Saturday, January 29, 2005

I'm not usually disappointed with Ann Coulter, but this most recent column, in which she calls opponents of STML abortions a "lunatic fringe" is not like her, or at least I thought it wasn't.

I have a question. Is there any illness, weakness or infirmity in the world that a woman can have whereby giving birth will kill her but a surgically invasive abortion procedure will not? That one's been bugging me for a while.

Monday, January 24, 2005

The bear went over the mountain,
The bear went over the mountain,
The bear went over the mountain,
To see what he could see.

The great American desert,
The great American desert,
The great American desert,
Was all that he could see.

I've never really thought of myself as much of a naturalist, but the mountains and desert northeast of my barracks lit by the moon and nothing else are something which must be seen. I wanted to get my mind onto something more carefree, so I went up the mountains which stand uphill from the rest of the mainside base for the following reason: Absence of a fence.
I climbed up a steep sandy path (I thought the sandy route would be safer), pausing several times to catch my breath and to regret not bringing any water or wearing sneakers instead of boots. When at the top, I called my brother, who was still busy at work. After that, I decided to explore a bit. Off to the southwest was a certain trail I knew of because we had gone there on a PT run one time. I decided reaching that pass would be my goal. Along the way, I tried to climb every peak I came upon, but I still could not find this place with the naked eye. I felt like Columbus, who kept hoping that his path to the far east would appear right around the next island. Or alternatively, I felt like Balboa looking for the Pacific. Eventually, out of stubbornness more than anything, I finally found this path and took it all the way home. The whole trek, exclusive of the trip back, was probably about 1.5 miles as the crow flies, and as I climbed, ran, walked and slid, probably more like two miles, practically applied.

Saturday, January 22, 2005

By the way, let everyone, including the Old Oligarch, know that I am not 'Defuncti'.
I finally picked up class a few days ago and things are going tolerably well. We had a Master Sergeants run, and I realized I could be in better shape. It was a mere 2.75 miles, and it just took it out of me. I guess part of that is that the air is thinner out here, and they deliberately took us up as many hills and slopes as they could without going off the course.

My class is a night class, so every night we begin at about 1800 and leave when we're done with whatever lessons we need to cover. So far all they've taught us is some basic principles of electronics, and I'm barely keeping my head above water. If I could change something about my enlistment, it would be to make sure I got lower scores on the tests they gave, so I wouldn't get this school.

I suppose I really ought to get myself moving on the application to Christendom I am in the middle of. I've filled out the main form, now I need to write the three essays and get the two recommendation letters. This year, as last year, I'm having trouble deciding who I should ask to write each one.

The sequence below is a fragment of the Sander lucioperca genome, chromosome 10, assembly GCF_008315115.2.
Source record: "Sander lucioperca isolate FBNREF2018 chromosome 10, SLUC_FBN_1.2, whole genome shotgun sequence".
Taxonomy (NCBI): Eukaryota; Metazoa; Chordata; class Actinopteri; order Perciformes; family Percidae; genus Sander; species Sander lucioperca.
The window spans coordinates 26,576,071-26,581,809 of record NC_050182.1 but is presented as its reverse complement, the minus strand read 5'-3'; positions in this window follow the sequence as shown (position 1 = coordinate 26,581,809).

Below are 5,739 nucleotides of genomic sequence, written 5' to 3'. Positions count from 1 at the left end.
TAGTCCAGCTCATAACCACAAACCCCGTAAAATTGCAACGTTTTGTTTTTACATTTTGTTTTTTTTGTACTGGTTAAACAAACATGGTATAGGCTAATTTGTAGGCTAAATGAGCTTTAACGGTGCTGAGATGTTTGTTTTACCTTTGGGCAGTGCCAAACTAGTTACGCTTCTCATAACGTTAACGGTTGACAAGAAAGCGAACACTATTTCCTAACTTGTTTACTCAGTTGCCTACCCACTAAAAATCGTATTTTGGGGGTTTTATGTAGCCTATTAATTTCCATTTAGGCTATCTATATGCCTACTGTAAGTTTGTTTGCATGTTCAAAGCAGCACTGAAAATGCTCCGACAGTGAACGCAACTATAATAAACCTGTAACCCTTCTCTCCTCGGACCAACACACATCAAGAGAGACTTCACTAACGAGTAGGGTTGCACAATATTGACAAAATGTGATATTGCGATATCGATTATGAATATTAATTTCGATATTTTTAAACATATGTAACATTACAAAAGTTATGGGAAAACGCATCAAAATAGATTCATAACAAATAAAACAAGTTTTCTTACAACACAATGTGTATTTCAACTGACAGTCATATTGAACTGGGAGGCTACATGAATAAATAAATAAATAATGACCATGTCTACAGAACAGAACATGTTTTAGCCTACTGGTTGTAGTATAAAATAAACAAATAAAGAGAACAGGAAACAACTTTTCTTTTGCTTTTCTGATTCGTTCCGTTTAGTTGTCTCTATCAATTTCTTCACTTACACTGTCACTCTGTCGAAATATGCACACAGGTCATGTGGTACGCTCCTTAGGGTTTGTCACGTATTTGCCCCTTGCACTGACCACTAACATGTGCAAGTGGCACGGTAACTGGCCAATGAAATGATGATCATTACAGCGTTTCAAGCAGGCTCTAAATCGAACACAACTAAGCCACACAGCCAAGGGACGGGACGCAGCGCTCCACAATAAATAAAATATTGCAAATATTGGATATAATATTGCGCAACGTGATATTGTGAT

I'm also concerned about another thing which pertains to applications and college plans as a reservist: Has my reserve unit (which I shall have to join as soon as I'm done with this school) been deployed overseas? The standard deployment is about seven months, so if it is there but has been there for only a short while, I might as well not apply, since it would avail me nothing.

Besides all that, I'm bummed out about something. I don't like being depressed anywhere, but being in the middle of the desert hardly makes the situation any better.

Wednesday, January 12, 2005

Was this a scam?

As I was leaving the PX this evening, I saw a really cool display of swords and a few accompanying shields. I already have two swords, one of them is a Roman sword and the other is a Medieval sword with something like a Jerusalem Cross in the solid brass hilt.

I keep them upstairs in a wooden box I made and painted myself, complete with brass corners and steel hasps for the locks. Sometimes it's nice to indulge yourself a little in a wholesome way. Mom made me build the box as a security precaution, seeing as we were introducing a sword into the house. I didn't want to take any chances either. Once while horsing around, one of my brothers "borrowed" and broke my best hand-made (by me) wooden dagger (he purposely missed my other brother, and it snapped when he vigorously stabbed the floor). If they tried that with one of my real ones, it would be one of them that would get hurt, and me held responsible.

Back to this evenings topic, even though I already had two, I always like to look at other ones (I guess looking at other ones when you already have one is a problem guys have a lot). While I was looking, a representative of this company or firm accosted me and began to explain that the main thing they were selling was not the swords, but the shields. Apparently this was a combination of fine smithwork and genealogical research. They said that what they did was that they take your last name and research, over a period of twelve weeks, one or both sides of your family. The swords and shields, which I saw first hand rather than simply internet pictures of, were certainly of high quality. However, I was not all too sure of his claim that they researched your lineage going back to your European origins.